Author: Ray Bowers

  Class: Hexapoda, insects

The insects are the largest group of animals, with over 750,000 described species, in fact there more type of insects then all other types of animals combined. They first appeared during the Devonian Period about 400 million years ago. Insects have three distinct body regions: the head, thorax, and abdomen. The head contains the mouthparts, a pair of antennae, and a pair of compound and/or simple eyes. The thorax region has three pairs of legs and most insects also have wings.

Insects have a respiratory system that is made of a series of tube called trachea that spread throughout the body. The digestive and nervous system is similar to the ones described for the rest of the Phylum Arthropoda.

Geographic range:
Insects are found world wide.

Insects are found in all terrestrial habitats and in shallow aquatic habitats.

Food Web:
Insects occupy all consumer parts of the food web, and some have specialized to become external parasites.

Reproduction and Development:
All insect groups have sexual reproduction, however some types of insects can reproduce without fertilizations, which is called parthenogenesis. Most insects lay eggs in a suitable environment, but some give birth to living young.

There are two basic types of development after hatching from the egg. Simple or incomplete metamorphosis starts with the egg, a number of immature stages or nymphs, and then the adult stage.

During complete metamorphosis the egg leads to a larval stage, then a pupa or resting stage, and finally the adult stage.

Insects display a wide range of behaviors. Most insects are solitary, but some form organized societies.

Insects defend themselves by using unpleasant chemicals, stings. or biting. They may escape by running, hopping, or flying away. Some insects use camouflage to protect themselves, not just to hide, but sometimes to mimic another insect, such as flies mimicking bees.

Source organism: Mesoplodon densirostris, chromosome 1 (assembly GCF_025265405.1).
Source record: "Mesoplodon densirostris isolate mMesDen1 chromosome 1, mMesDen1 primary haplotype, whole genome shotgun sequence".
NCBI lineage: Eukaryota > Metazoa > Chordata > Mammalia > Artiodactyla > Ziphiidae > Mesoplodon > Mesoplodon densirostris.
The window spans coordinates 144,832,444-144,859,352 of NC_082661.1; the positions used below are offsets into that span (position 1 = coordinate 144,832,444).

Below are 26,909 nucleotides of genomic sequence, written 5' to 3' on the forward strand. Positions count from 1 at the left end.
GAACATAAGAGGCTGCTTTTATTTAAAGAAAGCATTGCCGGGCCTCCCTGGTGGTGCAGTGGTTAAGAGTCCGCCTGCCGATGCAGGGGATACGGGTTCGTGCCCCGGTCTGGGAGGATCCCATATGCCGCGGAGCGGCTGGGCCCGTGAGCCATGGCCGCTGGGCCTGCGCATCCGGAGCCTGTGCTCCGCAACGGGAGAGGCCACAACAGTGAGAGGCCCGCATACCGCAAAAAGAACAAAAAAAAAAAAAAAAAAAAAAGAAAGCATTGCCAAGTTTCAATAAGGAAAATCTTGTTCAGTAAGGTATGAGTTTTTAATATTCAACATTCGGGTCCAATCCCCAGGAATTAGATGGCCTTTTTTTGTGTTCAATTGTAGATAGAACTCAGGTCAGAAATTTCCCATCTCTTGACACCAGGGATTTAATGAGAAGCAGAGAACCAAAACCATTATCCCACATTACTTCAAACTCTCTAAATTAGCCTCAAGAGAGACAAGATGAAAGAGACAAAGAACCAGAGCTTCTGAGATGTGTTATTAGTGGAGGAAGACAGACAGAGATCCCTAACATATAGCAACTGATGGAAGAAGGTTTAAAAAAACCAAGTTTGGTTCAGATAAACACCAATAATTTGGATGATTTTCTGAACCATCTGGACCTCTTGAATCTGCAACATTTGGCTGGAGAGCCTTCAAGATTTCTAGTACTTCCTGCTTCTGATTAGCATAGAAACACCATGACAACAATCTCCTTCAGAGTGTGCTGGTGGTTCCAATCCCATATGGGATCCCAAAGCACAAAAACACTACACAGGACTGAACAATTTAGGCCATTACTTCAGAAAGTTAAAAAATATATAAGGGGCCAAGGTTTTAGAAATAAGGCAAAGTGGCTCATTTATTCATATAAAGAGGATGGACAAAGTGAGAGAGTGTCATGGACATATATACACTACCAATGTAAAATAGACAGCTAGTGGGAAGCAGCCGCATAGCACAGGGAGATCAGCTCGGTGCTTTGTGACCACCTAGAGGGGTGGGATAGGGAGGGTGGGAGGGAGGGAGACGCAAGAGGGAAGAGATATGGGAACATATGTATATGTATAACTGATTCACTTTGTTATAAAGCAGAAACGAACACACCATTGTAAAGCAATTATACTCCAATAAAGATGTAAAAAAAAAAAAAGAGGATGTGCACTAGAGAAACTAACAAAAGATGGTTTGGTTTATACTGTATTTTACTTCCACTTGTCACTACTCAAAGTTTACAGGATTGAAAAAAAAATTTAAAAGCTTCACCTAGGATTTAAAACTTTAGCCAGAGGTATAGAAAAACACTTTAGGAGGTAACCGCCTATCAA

Insects use a variety of communication behaviors. Some insects use bright colors to communicate, others use light or sound. Chemical communication is common; these chemicals are called pheromones. Pheromones can be used to attract a mate, raise an alarm, leave a trail, or determine an insect's place in society.

Some insects migrate a short distance from one area of their habitat to another, while others may migrategreat distances like the monarch butterfly. Basically any behavior that can be thought of insects of one kind or another will be doing it.

Ecosystem roles:
Insects play an important role in all aspects of the environment, from predator to prey to decomposer. Because of the dry conditions, insects are very important as decomposers in the Chihauhaun Desert.

Some insects form symbiotic relationships such as mutual or parasitic relationships. In a mutual relationship both members benefit, such as the yucca moth pollinating the yucca plant and the yucca plant providing food for the moth larva. In a parasitic relationship one member is benefited and the other is harmed, such as the bot fly larva living on a pack rat.

Insects also play a role in the physical environment insect burrows allow air and water to circulate through the soil. This is especially important in the desert.

Other info:


Kingdom: Animalia
Phylum: Arthropoda
Class: Hexapoda, insects

The following 28 orders occur in New Mexico:

: springtails
Microcoryphia: bristletails
Thysanura: silverfish
Ephemeroptera: mayflies
Odonata: dragonflies and damselflies
Phasmida: walkingsticks
Orthoptera: grasshoppers, crickets, and katydids
Mantodea: mantids
Blattaria: roaches
Isoptera: termites
Dermaptera: earwigs
Embiidina: webspinners
Plecoptera: stoneflies
Psocoptera: book lice
Phthiraptera: lice
Hemiptera: true bugs
Homoptera: cicadas, hoppers, aphids, and scale insects
Thysanoptera: thrips
Neuroptera: lacewings and antlions
Coleoptera: beetles, such as tiger beetles or darkling beetles
Strepsiptera; twisted-wing parasites
Siphonaptera: fleas
Diptera; flies
Tricoptera: caddisflies
Lepidoptera: butterflies and moths
Hymenoptera: wasps, bees, and ants, such as tarantula hawk wasp or rough harvester ant

Borror, Donald J. and Richard E. White. 1970. A Field Guide to the Insects of America North of Mexico. Boston: Houghton Mifflin Co.

Barnes, Robert D. 1980. Invertebrate Zoology. Philadelphia: W. B. Saunders Co.

Borror, Donald J., Charles A. Triplehorn, and Norman F. Johnson. 1989. An Introduction to the Study of Insects. Philadelphia: W. B. Saunders Co.

Bland, Roger G and H. E. Jaques. 1978. How to Know Insects. Dubuque, Iowa: Wm. C. Brown Co.

Larson, Peggy and Lane Larson. 1977. The Deserts of the Southwest. San Francisco: Sierra Club Books.

MacMahon. James A.1985. Deserts. New York : Alfred A Knopf, Inc.

Werner, Floyd and Carl Olson. 1994. Insects of the Southwest. Fisher Books, LLC.

Related Terms: Atelocerata, Hexapoda, Arthropoda